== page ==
Linked by Thom Holwerda on Mon 4th Jun 2007 16:38 UTC, submitted by anonymous
Benchmarks "We have developed a new package-management tool, called Opium, that improves on current tools in two ways: Opium is complete, in that if there is a solution, Opium is guaranteed to find it, and Opium can optimize a user-provided objective function, which could for example state that smaller packages should be preferred over larger ones. We performed a comparative study of our tool against Debian's apt-get on 600 traces of real-world package installations. We show that Opium runs fast enough to be usable, and that its completeness and optimality guarantees provide concrete benefits to end users."
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RE[2]: Solving the wrong problem
by Tom5 on Mon 4th Jun 2007 20:30 UTC in reply to "RE: Solving the wrong problem"
Member since:

Even with Zero Install OPIUM offers the optimality benefit: if you eliminate conflicts you don't have to worry about the uninstall problem, but you do still have to figure out what is the best set of packages (or equivalent) to install to, for example, download the fewest bytes or get the most up-to-date system.

Sure, putting a solver like this in Zero Install would be interesting. The overhead might be a bit high (Zero Install runs its solver* each time a program is run; I guess we'd have to cache the result instead if using this).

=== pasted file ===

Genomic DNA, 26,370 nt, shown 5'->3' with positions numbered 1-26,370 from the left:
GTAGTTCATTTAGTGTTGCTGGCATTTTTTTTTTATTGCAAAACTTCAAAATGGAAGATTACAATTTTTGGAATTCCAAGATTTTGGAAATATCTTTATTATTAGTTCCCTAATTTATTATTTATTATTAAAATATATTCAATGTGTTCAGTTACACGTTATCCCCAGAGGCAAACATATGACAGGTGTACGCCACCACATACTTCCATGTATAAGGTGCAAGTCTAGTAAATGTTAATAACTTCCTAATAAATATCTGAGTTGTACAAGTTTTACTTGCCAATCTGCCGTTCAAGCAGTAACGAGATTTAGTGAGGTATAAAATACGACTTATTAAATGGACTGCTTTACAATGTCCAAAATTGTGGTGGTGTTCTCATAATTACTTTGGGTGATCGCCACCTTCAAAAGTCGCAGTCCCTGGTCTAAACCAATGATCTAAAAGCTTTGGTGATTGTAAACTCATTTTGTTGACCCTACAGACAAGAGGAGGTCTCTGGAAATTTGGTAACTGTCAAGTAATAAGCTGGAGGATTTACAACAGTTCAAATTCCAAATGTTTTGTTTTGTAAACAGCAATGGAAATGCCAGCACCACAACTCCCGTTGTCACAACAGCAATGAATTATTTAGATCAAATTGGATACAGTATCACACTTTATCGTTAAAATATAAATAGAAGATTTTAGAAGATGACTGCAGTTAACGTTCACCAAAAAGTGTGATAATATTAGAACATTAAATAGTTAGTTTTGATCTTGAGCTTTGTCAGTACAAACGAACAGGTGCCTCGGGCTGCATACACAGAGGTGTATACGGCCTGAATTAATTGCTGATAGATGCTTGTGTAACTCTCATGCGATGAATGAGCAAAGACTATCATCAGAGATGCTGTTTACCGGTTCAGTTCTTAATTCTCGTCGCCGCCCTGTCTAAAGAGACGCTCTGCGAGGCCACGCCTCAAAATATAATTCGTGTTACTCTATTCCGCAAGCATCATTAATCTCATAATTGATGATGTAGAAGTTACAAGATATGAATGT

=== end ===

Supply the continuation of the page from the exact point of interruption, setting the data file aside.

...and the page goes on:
* The current solver is very naive, but we mainly get away with it because we only worry about conflicts between the libraries required by a single program.

Good paper, BTW.

Reply Parent Score: 1

christucker Member since:

Glad you liked the paper. Although the performance results in the paper show us running about 3-4 times slower than APT the majority of this time is spent in distribution read and slice time, both of which can be improved a lot by using less naive approaches (they weren't the focus of the research, so we kept them simple). Also, bear in mind that the dist read time only happens when you ask it to: dist read time == apt-get update time. Realistically, I would expect to be able run a solve fast enough to be performance-comparable with APT (within 1-2x the runtime of APT) and guarantee all the optimality stuff. Caching results is certainly a good option for already-installed programs, though. Additionally, results in the paper are prior to a major optimization to conflict resolution, which we only have a preliminary idea of numbers for but which gives us comparable performance whether or not there is a conflict. This may not be an issue anyway for Zero Install as there are so few (if any) conflicts.

Reply Parent Score: 2